Distribution from an IRA
When I was a child in the 1950's attending St. Anne's Catholic Church in Castle Shannon Pennsylvania the donation process seemed quite simple. Each Sunday the ushers (my Dad was among them) would walk down the center and side isles during the Offertory with wicker baskets on long poles, stretching with their arms to reach the center of every pew. (I've since wondered if having the baskets captive on the long poles was a security measure.) They would then immediately repeat the process for the second collection (called the silver collection) where folks would toss in loose change. On special occasions there would be a third collection (for the conversion of Russia, Little Sisters of the Poor, St. Martin de Porres Society, etc.). In each weekly church bulletin the would be a listing of the previous week's donations; families were all listed by name. ranked in various categories: $1 per week club, $2 per week club and so on with a few families in the stratospheric $25 per week club. Technically simple on the surface, but we needed to remember the envelope, the cash, find it in my mother's purse and have it ready to drop in the basket at the correct instant. (Repeated for two more collections!).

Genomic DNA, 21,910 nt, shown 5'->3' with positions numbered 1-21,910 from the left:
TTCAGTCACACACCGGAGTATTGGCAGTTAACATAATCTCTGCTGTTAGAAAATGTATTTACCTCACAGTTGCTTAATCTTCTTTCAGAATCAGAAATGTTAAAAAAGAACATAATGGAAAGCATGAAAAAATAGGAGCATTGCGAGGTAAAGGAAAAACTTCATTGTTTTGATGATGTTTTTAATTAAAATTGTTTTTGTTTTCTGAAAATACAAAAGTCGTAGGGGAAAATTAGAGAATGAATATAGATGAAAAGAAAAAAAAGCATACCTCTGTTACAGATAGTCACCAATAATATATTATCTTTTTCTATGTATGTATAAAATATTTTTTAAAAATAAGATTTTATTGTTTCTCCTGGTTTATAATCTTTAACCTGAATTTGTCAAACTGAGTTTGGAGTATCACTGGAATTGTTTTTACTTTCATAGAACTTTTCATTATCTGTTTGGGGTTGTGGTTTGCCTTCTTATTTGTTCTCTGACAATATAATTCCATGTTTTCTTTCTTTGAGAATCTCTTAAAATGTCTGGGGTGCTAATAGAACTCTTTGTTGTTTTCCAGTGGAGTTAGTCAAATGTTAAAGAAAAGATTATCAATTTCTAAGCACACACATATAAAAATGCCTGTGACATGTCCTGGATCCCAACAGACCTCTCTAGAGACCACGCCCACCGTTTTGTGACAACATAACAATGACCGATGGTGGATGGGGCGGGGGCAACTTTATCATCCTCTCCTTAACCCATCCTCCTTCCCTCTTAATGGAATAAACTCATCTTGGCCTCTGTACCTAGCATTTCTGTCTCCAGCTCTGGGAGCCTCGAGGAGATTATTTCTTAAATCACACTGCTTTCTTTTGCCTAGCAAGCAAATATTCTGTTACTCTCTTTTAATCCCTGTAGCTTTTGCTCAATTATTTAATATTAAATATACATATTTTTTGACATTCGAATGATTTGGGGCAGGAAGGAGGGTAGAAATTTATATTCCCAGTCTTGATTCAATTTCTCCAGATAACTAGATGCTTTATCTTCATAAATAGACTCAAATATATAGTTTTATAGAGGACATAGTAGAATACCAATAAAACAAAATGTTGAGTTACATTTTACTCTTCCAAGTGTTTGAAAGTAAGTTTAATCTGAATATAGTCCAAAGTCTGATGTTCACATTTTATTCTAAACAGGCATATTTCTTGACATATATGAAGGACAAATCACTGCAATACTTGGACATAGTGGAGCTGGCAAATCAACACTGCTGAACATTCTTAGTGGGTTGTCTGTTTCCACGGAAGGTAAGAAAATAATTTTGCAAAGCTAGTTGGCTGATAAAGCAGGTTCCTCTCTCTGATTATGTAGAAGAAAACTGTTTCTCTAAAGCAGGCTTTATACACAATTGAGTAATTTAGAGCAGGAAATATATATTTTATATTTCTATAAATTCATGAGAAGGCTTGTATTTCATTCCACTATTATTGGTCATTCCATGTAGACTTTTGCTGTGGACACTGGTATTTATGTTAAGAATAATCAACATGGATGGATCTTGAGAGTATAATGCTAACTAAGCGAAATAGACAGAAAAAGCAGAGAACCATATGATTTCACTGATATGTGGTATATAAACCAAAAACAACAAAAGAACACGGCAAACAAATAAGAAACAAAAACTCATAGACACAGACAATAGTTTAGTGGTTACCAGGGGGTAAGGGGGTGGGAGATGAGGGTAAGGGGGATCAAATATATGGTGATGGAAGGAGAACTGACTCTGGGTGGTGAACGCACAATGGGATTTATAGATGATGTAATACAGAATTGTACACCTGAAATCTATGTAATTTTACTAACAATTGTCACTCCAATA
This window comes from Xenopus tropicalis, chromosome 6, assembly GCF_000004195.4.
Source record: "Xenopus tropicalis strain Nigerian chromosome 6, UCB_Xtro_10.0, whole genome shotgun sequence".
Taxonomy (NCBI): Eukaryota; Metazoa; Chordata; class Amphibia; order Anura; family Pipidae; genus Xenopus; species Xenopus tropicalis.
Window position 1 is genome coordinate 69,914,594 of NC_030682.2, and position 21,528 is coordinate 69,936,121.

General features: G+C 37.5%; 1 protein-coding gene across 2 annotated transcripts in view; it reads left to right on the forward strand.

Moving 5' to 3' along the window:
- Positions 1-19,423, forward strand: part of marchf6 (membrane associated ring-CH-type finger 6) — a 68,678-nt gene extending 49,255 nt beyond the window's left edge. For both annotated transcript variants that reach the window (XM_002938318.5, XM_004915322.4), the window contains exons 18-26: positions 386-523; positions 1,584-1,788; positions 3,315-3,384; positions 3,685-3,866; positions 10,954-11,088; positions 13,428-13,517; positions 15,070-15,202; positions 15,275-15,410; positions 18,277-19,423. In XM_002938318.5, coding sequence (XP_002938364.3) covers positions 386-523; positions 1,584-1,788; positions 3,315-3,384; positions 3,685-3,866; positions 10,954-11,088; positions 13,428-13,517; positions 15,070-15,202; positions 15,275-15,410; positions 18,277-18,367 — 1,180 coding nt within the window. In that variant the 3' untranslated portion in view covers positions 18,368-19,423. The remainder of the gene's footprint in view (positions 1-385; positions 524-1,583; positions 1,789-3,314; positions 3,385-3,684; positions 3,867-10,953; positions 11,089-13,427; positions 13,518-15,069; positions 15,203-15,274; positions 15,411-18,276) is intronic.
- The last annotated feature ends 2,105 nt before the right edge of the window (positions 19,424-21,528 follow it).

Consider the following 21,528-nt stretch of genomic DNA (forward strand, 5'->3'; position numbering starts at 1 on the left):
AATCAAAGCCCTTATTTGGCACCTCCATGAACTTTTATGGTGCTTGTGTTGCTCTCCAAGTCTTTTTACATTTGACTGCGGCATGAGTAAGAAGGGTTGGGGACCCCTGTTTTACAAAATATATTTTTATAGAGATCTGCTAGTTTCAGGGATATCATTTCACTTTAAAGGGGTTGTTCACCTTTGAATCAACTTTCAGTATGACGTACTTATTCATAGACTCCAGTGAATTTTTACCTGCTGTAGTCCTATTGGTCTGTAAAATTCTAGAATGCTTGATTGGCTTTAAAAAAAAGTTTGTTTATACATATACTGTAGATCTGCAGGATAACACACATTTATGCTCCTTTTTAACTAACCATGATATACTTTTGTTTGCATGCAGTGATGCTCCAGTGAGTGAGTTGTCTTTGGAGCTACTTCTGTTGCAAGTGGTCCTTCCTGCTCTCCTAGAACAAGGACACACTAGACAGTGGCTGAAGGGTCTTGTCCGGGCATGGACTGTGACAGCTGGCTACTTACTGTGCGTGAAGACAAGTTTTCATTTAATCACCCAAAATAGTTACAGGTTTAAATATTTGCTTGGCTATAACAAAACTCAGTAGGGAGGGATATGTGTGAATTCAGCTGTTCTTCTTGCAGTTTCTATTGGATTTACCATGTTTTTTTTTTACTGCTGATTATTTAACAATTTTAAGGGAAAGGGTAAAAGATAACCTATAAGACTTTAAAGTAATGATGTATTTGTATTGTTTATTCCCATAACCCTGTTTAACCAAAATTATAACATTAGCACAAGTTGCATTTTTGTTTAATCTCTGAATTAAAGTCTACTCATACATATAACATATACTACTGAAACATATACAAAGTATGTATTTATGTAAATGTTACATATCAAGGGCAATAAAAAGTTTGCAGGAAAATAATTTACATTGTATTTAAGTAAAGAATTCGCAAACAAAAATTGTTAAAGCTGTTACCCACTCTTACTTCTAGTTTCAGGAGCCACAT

Our Financial Ministry at FCC has provided some 21st Century solutions to the wicker basket process (while retaining our brass offering plates for traditionalists). Direct deposit (recurring or one time), digital payments, etc. are now available to give us less to remember on Sunday while still placing our hand in the donation plate for a symbolic gesture of giving. Recently Cathy and I have changed from a monthly direct deposit donation to a convenient and, for us, more advantageous process. Having reached a milestone significant to the IRS (an age of 70 ½), we are now able to make a contribution directly from our IRA savings using a Qualified Charitable Distribution. This contribution comes directly from our IRA manager (Vanguard) via a check made out to FCC and mailed to us. It qualifies as part of our Required Minimum Distribution but does not count towards our Adjusted Gross Income. We then get the benefit of not having taxes assessed on the amount of the donation, even if we take the standard deduction on our annual tax return. The process is quick and easy with Vanguard, 5 minutes on the website. For folks who may not itemize deductions or who would like to minimize Adjusted Gross Income, this may be a great way to support the church. The standard caveat applies- consult with your tax advisor to see if this approach is right for you. It was for us.